- Fedora 17 GA is complete. Nothing happens during the critical part of the release cycle.
- ARM Koji-hub service moves from Seneca to primary PHX Colo facility. ARM builds are not yet tied to any primary architecture, they are simply hosted by the same hub. Builders at Seneca and Red Hat communicate with the hub via proven proxy server.
- Ensure /mnt/koji has sufficient available storage.
- Server-grade ARM hardware is introduced at Seneca or Red Hat, also communicates with PHX koji-hub via squid proxy. Administrative obstacles are identified and resolved with vendors.
- Reliable server-grade ARM hardware is introduced into the PHX Colo facility, communicates on local network with the official koji-hub.
- Any packages that fail to build on ARM are marked with excludearch by a proven packager.
- Fedora 18 Branches
- Proxy builders at Seneca and Red Hat are disabled, leaving only PHX ARM systems active.
- A mass rebuild of F18 demonstrates stability and capacity of Colo ARM servers to handle a complete rebuild in acceptable time period.
- Use secondary tree as external repo for F18/rawhide binaries.
- If builder capacity proves insufficient, add more systems and repeat.
- ARM is added to primary arch list for F18 GA (Or F19, etc if delayed).
The second half of the promotion relates to defining how the resulting packages are consumed by Fedora end users and is included as a nod to the overall releng-specific nature of the transition. From mirroring to installing to supporting odd architectures, this is the most flexible, long term, and somewhat independent aspect of the proposal. These are long-term ARM team goals rather than staged transitional steps.
- Discuss with mirrors and let them know of our plans to add more arches including network and drive space requirements. We do not expect all primary mirrors to carry ARM initially.
- Work with anaconda team to develop ARM support. Hyperscale ARM appliances are an exciting avenue of development as they are not immediately viable as traditional install targets.
- Ensure that the kernel team has the man power to support ARM (ARM team to help). Guidelines for the kernel package are outlined herein.
- Work with QA to ensure ARM is integrated into the test matrices appropriately, provide additional manpower and hardware to ensure things are working.
- Provide an initially limited set of fully supported systems. increasing over time as documentation can be written and testing provided.
- The basic kernel RPM will only provide a QEMU-compatible image to minimize rebuild time. Additional per-board kernels can be configured with koji flags to prevent heavily impacting rebuild times.
Initially supported ARM platforms will include:
- Devices with VFP3 or later FPU and v7 or higher instruction sets such as
- QEMU Simulator
- OLPC XO-1.75
- Enterprise hardware that we will use as build servers (Marvell Armada-XP, Calxeda Highbank).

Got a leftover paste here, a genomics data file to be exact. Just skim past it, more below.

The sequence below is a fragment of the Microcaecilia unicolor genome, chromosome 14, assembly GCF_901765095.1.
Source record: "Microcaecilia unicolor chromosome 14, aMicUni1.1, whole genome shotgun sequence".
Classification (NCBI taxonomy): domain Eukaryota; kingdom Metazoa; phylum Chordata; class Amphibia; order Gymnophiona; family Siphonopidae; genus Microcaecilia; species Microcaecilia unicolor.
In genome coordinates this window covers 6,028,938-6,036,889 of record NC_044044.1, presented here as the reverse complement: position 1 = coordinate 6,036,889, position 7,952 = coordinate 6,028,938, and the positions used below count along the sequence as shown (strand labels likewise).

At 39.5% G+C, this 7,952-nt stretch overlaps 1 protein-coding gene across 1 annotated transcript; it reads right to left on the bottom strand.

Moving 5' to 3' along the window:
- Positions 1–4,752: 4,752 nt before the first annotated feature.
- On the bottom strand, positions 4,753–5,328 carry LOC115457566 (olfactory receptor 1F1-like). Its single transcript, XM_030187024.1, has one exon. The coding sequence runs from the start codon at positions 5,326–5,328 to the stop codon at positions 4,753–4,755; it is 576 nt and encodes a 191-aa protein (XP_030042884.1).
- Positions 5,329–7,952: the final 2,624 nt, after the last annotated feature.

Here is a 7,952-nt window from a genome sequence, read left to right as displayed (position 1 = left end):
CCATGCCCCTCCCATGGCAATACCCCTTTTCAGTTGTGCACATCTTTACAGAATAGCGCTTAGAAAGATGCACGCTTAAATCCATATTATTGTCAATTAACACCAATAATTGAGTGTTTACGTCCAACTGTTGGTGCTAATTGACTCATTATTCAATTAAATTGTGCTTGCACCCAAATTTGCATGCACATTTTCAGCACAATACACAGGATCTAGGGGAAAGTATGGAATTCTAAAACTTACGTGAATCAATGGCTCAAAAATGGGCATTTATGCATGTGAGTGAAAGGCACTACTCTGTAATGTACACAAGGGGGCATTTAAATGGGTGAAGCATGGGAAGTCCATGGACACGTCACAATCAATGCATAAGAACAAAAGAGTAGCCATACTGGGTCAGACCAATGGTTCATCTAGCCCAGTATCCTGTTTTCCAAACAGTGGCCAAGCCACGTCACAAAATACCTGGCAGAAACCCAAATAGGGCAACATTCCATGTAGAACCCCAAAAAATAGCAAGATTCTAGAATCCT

- Panda, Beagle, and Origen Development boards.
- Trimslice (Tegra) and EfikaMX (iMX) hardware.
- Devices with VFP2, older (or no FPU), and v5 or higher instruction sets such as
Unsupported ARM platforms are (but not limited to):
- Smart phones.
- While it would be possible with a suitable UI its not at all envisioned as a target today.
- Tablet hardware.
- While desirable, we're not quite there yet. Look for another feature request after this one is over and done. Hypothetically, it in a later phase there could be support for both KDE and Gnome make tablet touch based UI's after XO-3 development ramps up. There is also the plasma based spark tablet shipping soon that will be a good target for fedora, Asus EEE Transformers, and other fun devices.
How To Test
The main feature proposal is to update Koji's mechanics and releng's procedures to move ARM builds to the primary build system. The viability of handling ARM builds on Koji via the secondary build system is already well established. The same packages building in primary are being used on secondary now, so we anticipate a fairly smooth transition. In the event that any of the outlined steps cause a problem with primary, the changes outlined above can be reverted, the problem diagnosed, and resolved, before any serious problem is experienced in the build system as a whole.
The long term ARM test strategy, while not fully formed, is partially in scope of this proposal. A discussion on testing is available as a Fedora Hosted Ticket. As part of moving to primary we will endeavor to bring ARM under the realm of Auto-QA and integrate installation/provisioning mechanisms such as Anaconda and Beaker as their support for ARM matures. A complete test strategy for ARM, though important interesting, is not required for moving Koji services, so this aspect is included to establish a mindset of the ARM team, rather than a concrete set of actions.